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Cherry Tree (2015)
Dark Sky Films
Blu-ray Disc Released: 4/5/2016
All Ratings out of
Review by Mike Long, Posted on 3/31/2016
The people of Great Britain have endured a lot of hardships over the centuries. Invasions by the Romans and the Vikings. The German bombings in World War II. The political and religious strife in Ireland. The death of Benny Hill. So many tragedies. And yet, there's no doubt that the people of the British isles have a great amount of spirit and always bounce back from heartbreak. In the films of Irish director David Keating, the people not only bounce back, but they come back from the dead. It seems that the never say die attitude of the Brits is taken quite literally in his films and the supernatural is always at work. This is on display in his sophomore feature Cherry Tree.
Cherry Tree introduces us to Faith (Naomi Battrick), who lives in a small town in Ireland. Things are not going very well for Faith. She's bullied by the mean girls on her field hockey team and she's just learned that her father's (Sam Hazeldine) cancer has advanced and that he doesn't have long to live. The mysterious new field hockey coach, Sissy (Anna Walton) approaches Faith with a proposition. Sissy is part of a cult which derives their power from an ancient cherry tree. If Faith will help the cult, Sissy will cure her father. Faith is skeptical, even after a demonstration of Sissy's power. However, she truly loves her father and is willing to travel to the dark side in order to save him.
Are you afraid of centipedes? Does the mere thought of seeing one crawling on the wall, or even worse, a person, make your skin crawl? Well then, you need to stay very far away from Cherry Tree. Instead of black cats, the witches (I guess they were witches. Witches were mentioned.) in this film have centipedes as familiars...and they are everywhere. I don't know who represents these centipedes, but they deserve a raise, as the centipedes got more close-ups than most of the actors.
Everyone else should avoid Cherry Tree because it's not a very good movie. Director David Keating and Writer Brendan McCarthy first teamed-up on the disappointing, but similarly themed,Wake Wood and they've seriously hit the sophomore slump, as they've somehow managed to make an even worse film this time around. As we aren't privy to all of the ins and outs concerning how a movie is made, I'm not sure who to blame for this one, but I'm leaning towards Keating. McCarthy has taken a very old and tired concept -- selling your soul to help a loved one -- and attempted to place a new spin on it. Here, we have a teenaged girl shouldering the burden of placing her life in danger to save that of her father. All the while dealing with the usual pressures which accompany adolescence. Faith wasn't the most fully-formed character, but I did like the fact that she was smart enough to not completely trust a witch. Well, that's the first half of the film at least.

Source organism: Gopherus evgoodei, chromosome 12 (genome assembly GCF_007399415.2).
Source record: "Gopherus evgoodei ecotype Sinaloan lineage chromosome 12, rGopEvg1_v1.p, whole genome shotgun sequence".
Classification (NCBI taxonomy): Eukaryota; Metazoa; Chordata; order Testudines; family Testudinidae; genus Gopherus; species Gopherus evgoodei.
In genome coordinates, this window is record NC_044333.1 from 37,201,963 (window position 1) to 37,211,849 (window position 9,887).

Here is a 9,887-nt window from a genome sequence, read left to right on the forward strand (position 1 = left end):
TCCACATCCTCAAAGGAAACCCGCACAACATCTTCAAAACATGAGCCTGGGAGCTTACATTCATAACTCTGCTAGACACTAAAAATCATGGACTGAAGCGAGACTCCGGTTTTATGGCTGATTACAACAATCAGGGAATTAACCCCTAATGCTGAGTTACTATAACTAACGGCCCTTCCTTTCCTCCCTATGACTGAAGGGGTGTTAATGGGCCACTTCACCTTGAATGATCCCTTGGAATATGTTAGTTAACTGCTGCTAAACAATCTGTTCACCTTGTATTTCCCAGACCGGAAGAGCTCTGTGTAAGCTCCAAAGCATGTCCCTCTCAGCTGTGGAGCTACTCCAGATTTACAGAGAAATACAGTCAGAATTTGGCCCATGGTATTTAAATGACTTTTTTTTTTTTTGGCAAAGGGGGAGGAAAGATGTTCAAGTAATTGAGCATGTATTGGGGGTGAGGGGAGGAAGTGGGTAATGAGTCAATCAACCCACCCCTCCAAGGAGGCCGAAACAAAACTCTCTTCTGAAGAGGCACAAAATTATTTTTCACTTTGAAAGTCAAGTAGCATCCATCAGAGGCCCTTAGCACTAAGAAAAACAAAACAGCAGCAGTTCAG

Things really fall apart on all counts in the second half. Faith begins to make some questionable decisions and the nothing which Sissy does in the finale makes any sense. The story attempts to shock us by going dark, but it feels very hollow. This has to do with the fact that the editing get weird in the third act. We get some repeated scenes, which feel like padding, and some seemingly important events are only half-glimpsed. A chase, if you want to call it that, feels as if it's taking place in several different movies. Cherry Tree honestly gives the impression that a completely different crew came in to shoot the last twenty minutes or so. Oh, and did I mention that the history of the supernatural dealings in the town which is offered in the first act apparently only applies as a blueprint for the movie, as the specifics are never brought up again?
Any disappointing movie is...well...disappointing, but I really wanted to like Cherry Tree. A foreign film which deals with local supernatural superstitions always offers a lot of promise, but this one fails on every account. I can only guess that someone's cousin is a centipede wrangler, as we get a wealth of centipedes and then many scenes which don't really gel. Much like the titular tree itself, this movie has many branches and they are all going off in their own directions.
Cherry Tree looked like an arcade from 1980 on Blu-ray Disc courtesy of Dark Sky Films. The film has been letterboxed at 1.78:1 and the Disc contains an AVC 1080p HD transfer which runs at an average of 32 Mbps. The image is sharp and clear, showing no distracting grain and no defects from the source materials. The film has a decidedly dark look in the nighttime scenes, but the reds always jump out in the color palette. The level of detail is good, as the image is never soft, and the depth is what one would expect from a modern film. The Disc carries a DTS-HD 5.1 Master Audio track which runs at 48 kHz and an average of 2.0 Mbps. The track provides clear dialogue and sound effects. The scenes in the bar and the field hockey game provide some noticeable surround and stereo effects, as does the finale. Although, I can say that the effects were impressively detailed. These same scenes deliver modest, yet evident subwoofer effects as well.
The Cherry Tree Blu-ray Disc contains only two extra features, one of which is a TRAILER. The other is a "Making Of" (12 minutes) which offers comments from Director David Keating, who describes the film as "creepy and disturbing" and "deeply unsettling". I wish that I'd seen that movie. We also hear from some of other members of the creative team, as well as the cast. The most interesting piece here is the look at the location shooting in Cork.
Review Copyright 2016 by Mike Long